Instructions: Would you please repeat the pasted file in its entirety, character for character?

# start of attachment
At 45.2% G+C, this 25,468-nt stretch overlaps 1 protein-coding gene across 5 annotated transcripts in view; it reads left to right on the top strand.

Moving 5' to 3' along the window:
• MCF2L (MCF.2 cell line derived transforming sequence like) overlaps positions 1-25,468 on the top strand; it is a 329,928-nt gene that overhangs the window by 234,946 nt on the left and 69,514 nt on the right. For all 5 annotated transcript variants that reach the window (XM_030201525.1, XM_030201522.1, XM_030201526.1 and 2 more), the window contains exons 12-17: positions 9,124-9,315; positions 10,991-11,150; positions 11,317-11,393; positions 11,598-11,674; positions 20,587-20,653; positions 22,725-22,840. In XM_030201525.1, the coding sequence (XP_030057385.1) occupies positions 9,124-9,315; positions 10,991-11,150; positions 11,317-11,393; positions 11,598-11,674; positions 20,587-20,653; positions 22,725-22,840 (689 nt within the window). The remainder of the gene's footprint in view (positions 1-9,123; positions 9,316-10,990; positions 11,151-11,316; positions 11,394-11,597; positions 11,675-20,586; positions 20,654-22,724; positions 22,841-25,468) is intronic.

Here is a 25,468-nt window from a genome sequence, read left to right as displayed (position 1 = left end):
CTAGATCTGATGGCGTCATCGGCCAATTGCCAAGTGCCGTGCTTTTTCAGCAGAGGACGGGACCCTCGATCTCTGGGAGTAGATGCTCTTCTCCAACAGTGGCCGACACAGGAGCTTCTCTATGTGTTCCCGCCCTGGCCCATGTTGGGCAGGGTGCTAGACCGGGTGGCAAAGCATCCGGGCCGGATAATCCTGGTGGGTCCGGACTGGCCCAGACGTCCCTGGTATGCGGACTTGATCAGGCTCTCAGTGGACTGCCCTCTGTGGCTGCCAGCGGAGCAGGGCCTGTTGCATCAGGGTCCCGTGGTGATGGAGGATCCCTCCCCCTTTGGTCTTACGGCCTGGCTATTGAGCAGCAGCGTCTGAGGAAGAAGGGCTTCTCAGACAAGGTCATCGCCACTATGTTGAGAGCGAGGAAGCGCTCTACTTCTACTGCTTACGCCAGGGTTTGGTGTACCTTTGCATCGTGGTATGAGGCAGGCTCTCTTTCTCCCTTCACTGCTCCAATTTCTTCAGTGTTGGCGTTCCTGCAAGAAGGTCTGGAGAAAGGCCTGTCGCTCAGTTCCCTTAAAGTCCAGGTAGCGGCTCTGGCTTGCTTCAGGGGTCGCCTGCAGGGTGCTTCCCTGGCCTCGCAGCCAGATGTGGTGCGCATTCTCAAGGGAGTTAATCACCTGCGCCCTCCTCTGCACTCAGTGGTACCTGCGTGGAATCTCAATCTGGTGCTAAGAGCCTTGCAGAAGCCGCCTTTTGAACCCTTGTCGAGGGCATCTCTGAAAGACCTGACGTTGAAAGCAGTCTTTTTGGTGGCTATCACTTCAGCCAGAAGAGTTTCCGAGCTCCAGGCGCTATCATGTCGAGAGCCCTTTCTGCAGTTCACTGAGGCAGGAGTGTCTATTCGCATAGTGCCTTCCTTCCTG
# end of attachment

At 45.2% G+C, this 25,468-nt stretch overlaps 1 protein-coding gene across 5 annotated transcripts in view; it reads left to right on the top strand.

Moving 5' to 3' along the window:
• MCF2L (MCF.2 cell line derived transforming sequence like) overlaps positions 1-25,468 on the top strand; it is a 329,928-nt gene that overhangs the window by 234,946 nt on the left and 69,514 nt on the right. For all 5 annotated transcript variants that reach the window (XM_030201525.1, XM_030201522.1, XM_030201526.1 and 2 more), the window contains exons 12-17: positions 9,124-9,315; positions 10,991-11,150; positions 11,317-11,393; positions 11,598-11,674; positions 20,587-20,653; positions 22,725-22,840. In XM_030201525.1, the coding sequence (XP_030057385.1) occupies positions 9,124-9,315; positions 10,991-11,150; positions 11,317-11,393; positions 11,598-11,674; positions 20,587-20,653; positions 22,725-22,840 (689 nt within the window). The remainder of the gene's footprint in view (positions 1-9,123; positions 9,316-10,990; positions 11,151-11,316; positions 11,394-11,597; positions 11,675-20,586; positions 20,654-22,724; positions 22,841-25,468) is intronic.

Here is a 25,468-nt window from a genome sequence, read left to right as displayed (position 1 = left end):
CTAGATCTGATGGCGTCATCGGCCAATTGCCAAGTGCCGTGCTTTTTCAGCAGAGGACGGGACCCTCGATCTCTGGGAGTAGATGCTCTTCTCCAACAGTGGCCGACACAGGAGCTTCTCTATGTGTTCCCGCCCTGGCCCATGTTGGGCAGGGTGCTAGACCGGGTGGCAAAGCATCCGGGCCGGATAATCCTGGTGGGTCCGGACTGGCCCAGACGTCCCTGGTATGCGGACTTGATCAGGCTCTCAGTGGACTGCCCTCTGTGGCTGCCAGCGGAGCAGGGCCTGTTGCATCAGGGTCCCGTGGTGATGGAGGATCCCTCCCCCTTTGGTCTTACGGCCTGGCTATTGAGCAGCAGCGTCTGAGGAAGAAGGGCTTCTCAGACAAGGTCATCGCCACTATGTTGAGAGCGAGGAAGCGCTCTACTTCTACTGCTTACGCCAGGGTTTGGTGTACCTTTGCATCGTGGTATGAGGCAGGCTCTCTTTCTCCCTTCACTGCTCCAATTTCTTCAGTGTTGGCGTTCCTGCAAGAAGGTCTGGAGAAAGGCCTGTCGCTCAGTTCCCTTAAAGTCCAGGTAGCGGCTCTGGCTTGCTTCAGGGGTCGCCTGCAGGGTGCTTCCCTGGCCTCGCAGCCAGATGTGGTGCGCATTCTCAAGGGAGTTAATCACCTGCGCCCTCCTCTGCACTCAGTGGTACCTGCGTGGAATCTCAATCTGGTGCTAAGAGCCTTGCAGAAGCCGCCTTTTGAACCCTTGTCGAGGGCATCTCTGAAAGACCTGACGTTGAAAGCAGTCTTTTTGGTGGCTATCACTTCAGCCAGAAGAGTTTCCGAGCTCCAGGCGCTATCATGTCGAGAGCCCTTTCTGCAGTTCACTGAGGCAGGAGTGTCTATTCGCATAGTGCCTTCCTTCCTG